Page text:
The Russian side accuses the Commander-in-Chief of the Polish Air Force of being present in the cockpit at the time of the crash and having alcohol in his blood. The comments about the alcohol in the blood of the top general of the Republic of Poland that are not supported by adequate evidence (see: Footnote 6) are of disparaging character, especially when disclosed by the IAC for the first time as the key evidence of the Polish guilt at the press conference announcing the results of the IAC investigation.
R. R. Yesayan as a member of the technical team for the investigation of the Smolensk Crash stated publically that the Tu-154M airplane was equipped for idiots. 
Findings of the Polish Parliamentary Committee for the Investigation of the Smolensk Crash
According to the IAC Final Report, “the aircraft collided with the birch with a trunk diameter of 30–40 cm, which led to the left outer wing portion of about 6.5 m ripped off and intensive left bank. In 5–6 more seconds, inverted, the aircraft collided with the ground and was destroyed.”  Accordingly, the encounter with the birch that resulted in the loss of a part of the wing caused the plane to invert and crash. This scenario was illustrated by an animation demonstrating IAC's interpretation of the last moments of the airplane before the crash. This animation was not supported by any scientific or forensic analysis of the crash scene, but rather represented a work of art contrary to basic law of physics.
On September 8, 2011, Dr. Wieslaw Binienda, an authority on high-energy impacts on materials and structures testifying before the Polish Parliamentary Committee, proved beyond a reasonable doubt that the collision with the birch could not have ripped the outer portion of the wing from the aircraft. While applying all parameters presented in the IAC Final Report in a rigorous finite element analysis, he demonstrated through a virtual experiment that the high- energy impact causes the wing to act like an ax, cutting the birch with only a small amount of damage to the edge of the wing but without any damage to the lifting area of the wing.  These findings directly challenged the scenario presented by the IAC.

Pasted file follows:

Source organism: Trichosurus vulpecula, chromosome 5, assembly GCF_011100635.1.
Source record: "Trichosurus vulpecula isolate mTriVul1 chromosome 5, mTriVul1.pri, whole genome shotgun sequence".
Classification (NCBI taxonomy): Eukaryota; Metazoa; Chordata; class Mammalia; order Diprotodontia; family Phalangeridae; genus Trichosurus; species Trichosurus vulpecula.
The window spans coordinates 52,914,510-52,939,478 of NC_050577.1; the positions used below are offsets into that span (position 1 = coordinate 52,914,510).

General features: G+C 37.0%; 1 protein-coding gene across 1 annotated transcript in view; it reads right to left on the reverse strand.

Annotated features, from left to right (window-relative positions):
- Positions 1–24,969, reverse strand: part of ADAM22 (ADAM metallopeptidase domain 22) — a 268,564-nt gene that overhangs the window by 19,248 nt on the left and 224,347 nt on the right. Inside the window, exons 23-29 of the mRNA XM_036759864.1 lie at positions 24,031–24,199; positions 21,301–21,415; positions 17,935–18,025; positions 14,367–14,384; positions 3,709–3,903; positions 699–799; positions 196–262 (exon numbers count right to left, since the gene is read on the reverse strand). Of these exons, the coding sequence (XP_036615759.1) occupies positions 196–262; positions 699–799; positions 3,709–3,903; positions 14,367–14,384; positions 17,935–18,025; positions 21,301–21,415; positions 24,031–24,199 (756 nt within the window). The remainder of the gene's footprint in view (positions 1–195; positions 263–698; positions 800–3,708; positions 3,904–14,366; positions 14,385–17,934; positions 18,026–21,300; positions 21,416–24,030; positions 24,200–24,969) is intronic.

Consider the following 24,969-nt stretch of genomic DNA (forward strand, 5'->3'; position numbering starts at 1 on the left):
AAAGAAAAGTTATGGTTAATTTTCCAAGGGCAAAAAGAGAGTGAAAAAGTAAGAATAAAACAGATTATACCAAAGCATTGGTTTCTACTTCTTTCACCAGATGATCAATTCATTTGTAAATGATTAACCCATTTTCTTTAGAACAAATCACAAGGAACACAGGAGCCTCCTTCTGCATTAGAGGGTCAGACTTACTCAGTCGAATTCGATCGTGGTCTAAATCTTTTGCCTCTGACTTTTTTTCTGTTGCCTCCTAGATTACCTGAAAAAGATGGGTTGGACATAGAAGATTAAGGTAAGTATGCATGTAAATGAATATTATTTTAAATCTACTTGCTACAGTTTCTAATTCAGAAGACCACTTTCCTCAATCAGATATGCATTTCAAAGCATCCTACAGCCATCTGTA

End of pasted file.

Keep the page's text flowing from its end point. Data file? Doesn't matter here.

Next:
However, even if the scenario presented by the IAC is assumed whereby the birch rips off 1/3 of the length of the wing at the height of 6.5 meters from the ground, the ripped-off portion of the wing could not have fallen as far as 111 meters from the birch where it was found. The aerodynamic simulation shows that the ripped off part would crash to the ground no further than 12 meters from the birch at velocity of 100 km/h. The inspection of the crash scene showed that the ripped off portion of the left wing was found leaning against the trees 111 meters from the birch and on the right side of the path of the airplane. The observed damage to the trees and to the ripped off segment of the wing excludes the possibility of a velocity of 100 km/h at the point of impact.
In order to explain the final location of the ripped off segment of the wing, the aerodynamic analysis of free flow of the segment was conducted, requiring that the landing spot of the segment corresponds with the location at which it was found.  The results obtained indicated that the separation from the wing at velocity of 80 m/s happened at a distance of 70 meters from the birch and 26 meters from the ground. Thus, the aerodynamic analysis demonstrates that the IAC's assumed path of 6.5 meters above the ground was 20 meters too low and the location of the separation of the wing was off by 70 meters.